The film more than makes up for its failings with sheer heart
Films with children being the protagonists have been releasing thick and fast recently with the over praised Stanley Ka Dabba, the saccharine Chillar Party and the stolen Cycle Kick being recent example. Though severely flawed, Nila Madhan Panda’s debut feature I Am Kalam is a winning addition to the genre.
Little Chhotu (Haresh Mayar), from an indigent Rajasthani family, is sent to work at his uncle Bhati’s (Gulshan Grover) highway dhaba. The boy is as bright as a button and shows not just a keen aptitude for his job, but also a thirst for learning. This earns him the ire of the other dhaba employee, the film obsessed Laptan (Pitobash), who is overshadowed.
After seeing president APJ Abdul Kalam on television, Chhotu is inspired and takes heart that he can defeat his poverty and grow up to become a man of substance. He styles his hair similarly to the president and even begins calling himself Kalam. The dhaba also supplies victuals to a nearby haveli, half of which is let out to tourists and the other half is occupied by the ruler of the erstwhile principality and his family that includes prince Ranvijay (Hussan Saad), a lonely boy of Chhotu’s age. The two form a fast friendship and share their knowledge with each other.
The film’s biggest flaw is its script where major events are telegraphed miles in advance, thus lessening the impact when they occur. The viewer is also left in no doubt that Chhotu’s burning ambition to get ahead in life will only reach a happy conclusion. The script also gets needlessly sidetracked with strands that are introduced but left half-explored, like ex-royals bemoaning the loss of kingdoms; the rigid class divide in Rajasthan; foreign tourists and their relationship with India, etc. However, the film more than makes up for its failings with sheer heart. What comes across is a genuine attempt by Panda to highlight the issues of child illiteracy in India and how, given the right opportunity, even the poorest child can crest pinnacles, much like the inspirational real life story of president Kalam himself.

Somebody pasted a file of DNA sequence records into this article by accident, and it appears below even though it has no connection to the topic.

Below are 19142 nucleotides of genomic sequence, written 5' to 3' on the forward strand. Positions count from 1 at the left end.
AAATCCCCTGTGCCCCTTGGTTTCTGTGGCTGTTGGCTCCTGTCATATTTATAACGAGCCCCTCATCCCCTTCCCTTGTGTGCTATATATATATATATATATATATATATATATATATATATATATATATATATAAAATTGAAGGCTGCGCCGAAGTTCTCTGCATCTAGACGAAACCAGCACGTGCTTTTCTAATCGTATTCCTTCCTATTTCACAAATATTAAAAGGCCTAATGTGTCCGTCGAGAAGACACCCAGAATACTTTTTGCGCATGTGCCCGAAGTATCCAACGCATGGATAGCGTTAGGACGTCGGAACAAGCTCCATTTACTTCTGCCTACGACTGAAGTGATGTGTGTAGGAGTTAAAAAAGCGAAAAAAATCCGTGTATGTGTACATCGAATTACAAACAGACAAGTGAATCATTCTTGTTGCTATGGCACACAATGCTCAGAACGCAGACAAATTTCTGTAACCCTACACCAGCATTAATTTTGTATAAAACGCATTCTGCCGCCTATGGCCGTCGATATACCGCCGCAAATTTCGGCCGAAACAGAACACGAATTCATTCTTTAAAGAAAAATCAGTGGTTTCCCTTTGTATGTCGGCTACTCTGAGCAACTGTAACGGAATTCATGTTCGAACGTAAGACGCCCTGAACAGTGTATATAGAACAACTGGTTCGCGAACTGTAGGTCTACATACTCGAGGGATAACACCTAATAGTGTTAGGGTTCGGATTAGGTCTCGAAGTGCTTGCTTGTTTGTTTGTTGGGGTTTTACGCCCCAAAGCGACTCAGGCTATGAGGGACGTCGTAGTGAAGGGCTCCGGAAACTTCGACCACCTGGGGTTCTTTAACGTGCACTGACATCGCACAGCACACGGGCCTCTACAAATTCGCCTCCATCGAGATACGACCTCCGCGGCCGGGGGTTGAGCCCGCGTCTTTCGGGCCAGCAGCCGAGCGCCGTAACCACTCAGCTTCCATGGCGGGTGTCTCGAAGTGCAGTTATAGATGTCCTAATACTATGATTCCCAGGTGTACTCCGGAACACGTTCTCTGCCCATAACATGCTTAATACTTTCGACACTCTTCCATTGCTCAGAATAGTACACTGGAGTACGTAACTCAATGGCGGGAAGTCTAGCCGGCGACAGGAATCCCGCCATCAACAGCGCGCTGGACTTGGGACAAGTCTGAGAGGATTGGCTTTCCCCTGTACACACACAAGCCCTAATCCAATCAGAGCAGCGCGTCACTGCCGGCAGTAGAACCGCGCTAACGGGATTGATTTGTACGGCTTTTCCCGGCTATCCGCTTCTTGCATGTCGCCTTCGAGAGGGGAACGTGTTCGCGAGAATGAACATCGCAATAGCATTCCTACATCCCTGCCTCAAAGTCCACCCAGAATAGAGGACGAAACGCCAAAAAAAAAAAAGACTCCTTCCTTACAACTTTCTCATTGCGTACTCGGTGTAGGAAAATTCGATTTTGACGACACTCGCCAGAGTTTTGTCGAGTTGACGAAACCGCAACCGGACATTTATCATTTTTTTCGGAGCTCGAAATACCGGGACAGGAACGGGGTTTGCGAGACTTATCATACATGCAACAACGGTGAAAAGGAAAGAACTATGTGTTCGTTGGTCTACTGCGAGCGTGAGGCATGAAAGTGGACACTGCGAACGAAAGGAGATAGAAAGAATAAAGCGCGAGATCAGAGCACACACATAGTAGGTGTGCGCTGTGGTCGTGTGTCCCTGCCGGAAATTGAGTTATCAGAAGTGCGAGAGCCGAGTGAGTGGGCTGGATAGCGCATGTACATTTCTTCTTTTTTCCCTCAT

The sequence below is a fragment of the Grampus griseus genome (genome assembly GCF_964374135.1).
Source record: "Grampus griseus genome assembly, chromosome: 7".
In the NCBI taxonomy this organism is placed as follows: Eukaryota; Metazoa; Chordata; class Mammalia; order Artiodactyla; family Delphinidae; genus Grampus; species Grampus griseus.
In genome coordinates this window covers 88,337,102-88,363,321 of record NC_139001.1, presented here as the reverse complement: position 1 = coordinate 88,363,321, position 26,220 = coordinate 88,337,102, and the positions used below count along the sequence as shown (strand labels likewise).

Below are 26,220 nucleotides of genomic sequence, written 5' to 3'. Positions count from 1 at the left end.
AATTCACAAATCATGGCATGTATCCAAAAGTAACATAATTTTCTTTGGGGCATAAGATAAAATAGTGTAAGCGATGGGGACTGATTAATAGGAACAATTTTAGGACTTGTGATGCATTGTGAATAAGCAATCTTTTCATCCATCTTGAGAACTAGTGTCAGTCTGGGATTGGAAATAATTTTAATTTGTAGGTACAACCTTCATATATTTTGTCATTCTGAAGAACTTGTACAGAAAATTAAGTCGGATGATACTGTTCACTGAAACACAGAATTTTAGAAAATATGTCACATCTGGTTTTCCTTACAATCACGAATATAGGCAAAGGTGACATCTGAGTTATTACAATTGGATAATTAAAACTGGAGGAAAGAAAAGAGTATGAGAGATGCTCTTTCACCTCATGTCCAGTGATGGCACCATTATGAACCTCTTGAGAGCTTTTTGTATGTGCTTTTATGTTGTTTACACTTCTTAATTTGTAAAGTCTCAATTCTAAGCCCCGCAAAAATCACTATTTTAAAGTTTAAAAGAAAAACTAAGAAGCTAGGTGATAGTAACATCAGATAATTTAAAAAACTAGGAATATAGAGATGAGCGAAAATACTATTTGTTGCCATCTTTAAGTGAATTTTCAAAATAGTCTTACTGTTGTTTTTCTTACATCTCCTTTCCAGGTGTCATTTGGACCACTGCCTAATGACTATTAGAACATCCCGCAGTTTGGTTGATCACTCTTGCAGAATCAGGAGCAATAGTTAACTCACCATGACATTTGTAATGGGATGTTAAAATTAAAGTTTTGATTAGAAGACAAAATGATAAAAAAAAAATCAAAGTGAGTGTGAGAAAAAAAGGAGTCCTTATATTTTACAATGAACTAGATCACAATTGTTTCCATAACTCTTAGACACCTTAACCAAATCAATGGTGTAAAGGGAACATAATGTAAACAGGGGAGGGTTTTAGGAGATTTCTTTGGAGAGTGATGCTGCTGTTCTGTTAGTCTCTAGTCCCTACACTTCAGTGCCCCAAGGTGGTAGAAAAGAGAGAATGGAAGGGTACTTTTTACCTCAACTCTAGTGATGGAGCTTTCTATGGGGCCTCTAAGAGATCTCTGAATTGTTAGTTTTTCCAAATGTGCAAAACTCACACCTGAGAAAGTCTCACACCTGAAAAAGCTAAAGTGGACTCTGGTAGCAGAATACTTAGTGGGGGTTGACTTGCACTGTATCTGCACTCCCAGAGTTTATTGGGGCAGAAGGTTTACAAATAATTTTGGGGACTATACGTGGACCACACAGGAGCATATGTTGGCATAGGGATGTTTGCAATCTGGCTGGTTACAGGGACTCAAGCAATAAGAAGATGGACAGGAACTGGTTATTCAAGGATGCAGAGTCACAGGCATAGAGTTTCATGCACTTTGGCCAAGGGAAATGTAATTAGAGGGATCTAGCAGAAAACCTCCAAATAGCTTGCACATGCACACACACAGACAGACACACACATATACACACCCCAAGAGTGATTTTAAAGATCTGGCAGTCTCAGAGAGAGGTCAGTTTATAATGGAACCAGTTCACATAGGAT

The director is immeasurably helped by a clutch of great performances, especially by Mayar as Chhotu/Kalam. Grover sheds his villainous tag and delivers a mature performance as the kindly dhaba owner who has an unrequited love. Pitobash as the dhaba hand is excellent, especially when doing his terrible Amitabh Bachchan impressions. But the best performance of the film is by Hussan Saad who plays the cloistered rich prince to perfection. Though the film is all about Chhotu, the real character arc is that of prince Ranvijay who emerges from his cocoon butterfly-like by the end of the film. There is also some wonderful Rajasthani folk music that enriches the soundtrack of this heart-warming film.